Saturday, January 17, 2009

Retailer Circuit City to Liquidate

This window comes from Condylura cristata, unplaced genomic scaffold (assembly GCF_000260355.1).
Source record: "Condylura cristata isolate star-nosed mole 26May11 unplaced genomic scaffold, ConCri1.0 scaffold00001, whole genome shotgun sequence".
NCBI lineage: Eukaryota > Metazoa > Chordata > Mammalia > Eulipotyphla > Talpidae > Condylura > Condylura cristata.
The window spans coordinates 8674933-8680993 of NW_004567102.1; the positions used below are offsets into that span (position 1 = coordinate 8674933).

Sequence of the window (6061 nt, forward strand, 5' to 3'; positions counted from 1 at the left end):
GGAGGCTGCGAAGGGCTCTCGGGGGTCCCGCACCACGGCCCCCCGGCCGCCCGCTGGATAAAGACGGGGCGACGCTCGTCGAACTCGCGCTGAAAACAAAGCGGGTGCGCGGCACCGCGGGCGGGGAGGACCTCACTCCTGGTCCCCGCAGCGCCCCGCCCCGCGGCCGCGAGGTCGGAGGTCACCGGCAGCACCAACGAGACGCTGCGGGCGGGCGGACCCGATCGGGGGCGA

By MIGUEL BUSTILLO Circuit City Stores Inc. begins liquidating its remaining 567 U.S. stores on Saturday, the largest retail casualty yet in a recession that is expected to claim more victims. The electronics and digital-media retailer will be marking down goods by 10% to 30% with higher discounts as the expected April closing approaches. However, retail experts warned that liquidation discounts don't often achieve the level of prior sales prices. The demise of the 60-year-old appliance and electronics chain, the nation's second largest after Best Buy Co., underscores the difficulty retailers have had restructuring under bankruptcy in the current economy. Getty Images About 30,000 people will be out of work as a result of Circuit City's liquidation. "We are extremely disappointed by this outcome," Circuit City's acting chief executive, James A. Marcum, said in a statement. "Regrettably for the more than 30,000 employees of Circuit City and our loyal customers, we were unable to reach an agreement" to sell the company and avoid liquidation, he said. The going-out-of-business sales will start Saturday and will last roughly 90 days, company officials said. Circuit City initially tried to weather the storm by closing 155 stores and laying off hundreds of workers at its Richmond, Va., headquarters. But sales since declaring bankruptcy in November had plunged 43% to 50%. A week ago, it warned it would likely have to liquidate if it did not find a buyer by Friday because its suppliers were increasingly demanding to be paid up front and it was running out of money. On Friday, Circuit City told a bankruptcy judge that an auction to sell itself as a going concern had failed to garner bidders, leaving it no choice but to accept bids from four liquidators: Great American Group WF LLC, Hudson Capital Partners LLC, SB Capital Group LLC, and Tiger Capital Group LLC. Every major U.S. retailer that has sought to reorganize under bankruptcy-court protection in the past year has eventually been forced to liquidate because of a lack of buyers or financing. That has fueled a boom in the business of running liquidations. Stephen Baker, vice-president of industry analysis at NPD Group, said bargains have been scarce amid all the closings. "The people who run these liquidation sales are looking to make money, not give stuff away." Circuit City's demise puts new pressure on commercial property landlords already weighed down by retail closings at Linens 'N Things, Mervyn's LLC, Bombay Co., Sharper Image Corp. and Steve & Barry's LLC. Vacancy rates rose to 8.9% last quarter in the 76 largest U.S. commercial property markets. MORE Sortable Chart: First-Quarter Layoffs"The key issue is can you find a replacement tenant for the [entire store] or do you have to break it up?" said Glenn Rufrano, chief executive of Centro Properties Group, whose retail centers include 23 Circuit City stores. Developers Diversified Realty Corp., which has 50 Circuit City stores among its shopping centers, didn't return calls seeking comment. The company's 765 additional stores and retail outlets in Canada, which are generally smaller and employ about 3,000 workers, are part of a separate bankruptcy process. That business is still being auctioned off as a going concern with bidding scheduled to end next week. People close to the U.S. bankruptcy filing said private-equity firm Golden Gate Capital was interested in buying the entire company late Thursday evening, but was unable to convince creditors to give it even a few extra days to study the retailer's finances. Creditors were unwilling to grant the time because they concluded Circuit City was inevitably finished. "We were in deep negotiations, but those negotiations broke down. There was an inability to get a deal structured in time," Circuit City spokesman Bill Cimino said. Circuit City, which had revenue of $11.7 billion in the fiscal year ended last February, was founded in Richmond in 1949 by Samuel S. Wurtzel as "Wards Company." It grew rapidly in the South, selling appliances and electronic equipment, and by the 1980s was the top consumer electronics chain in America. However, competition from Minnesota upstart Best Buy caught Circuit City flatfooted in the 1990s, and its market share steadily declined. Best Buy is now the nation's largest consumer electronics chain. Circuit City tried a variety of strategies to combat Best Buy, which surpassed it by building up high-profile, warehouse-style stores run with an hourly-wage staff. Circuit City, which stayed too long with showroom-style outlets, did away with commissioned sales staff earlier this decade. In 2007, it fired more than 3,000 of its most seasoned employees in a bid to cut costs. But the move backfired, leaving Circuit City with a reputation for poor customer service that dogged the company, even in bankruptcy. Experts disagreed on whether Circuit City's liquidation sales would harm other retailers. Many expect the company's disappearance to eventually benefit Best Buy and the world's largest retailer, Wal-Mart Stores Inc., an emerging force in consumer electronics retailing. Best Buy's stock rose 8% to $29.34 in 4 p.m. composite trading on the New York Stock Exchange Friday.

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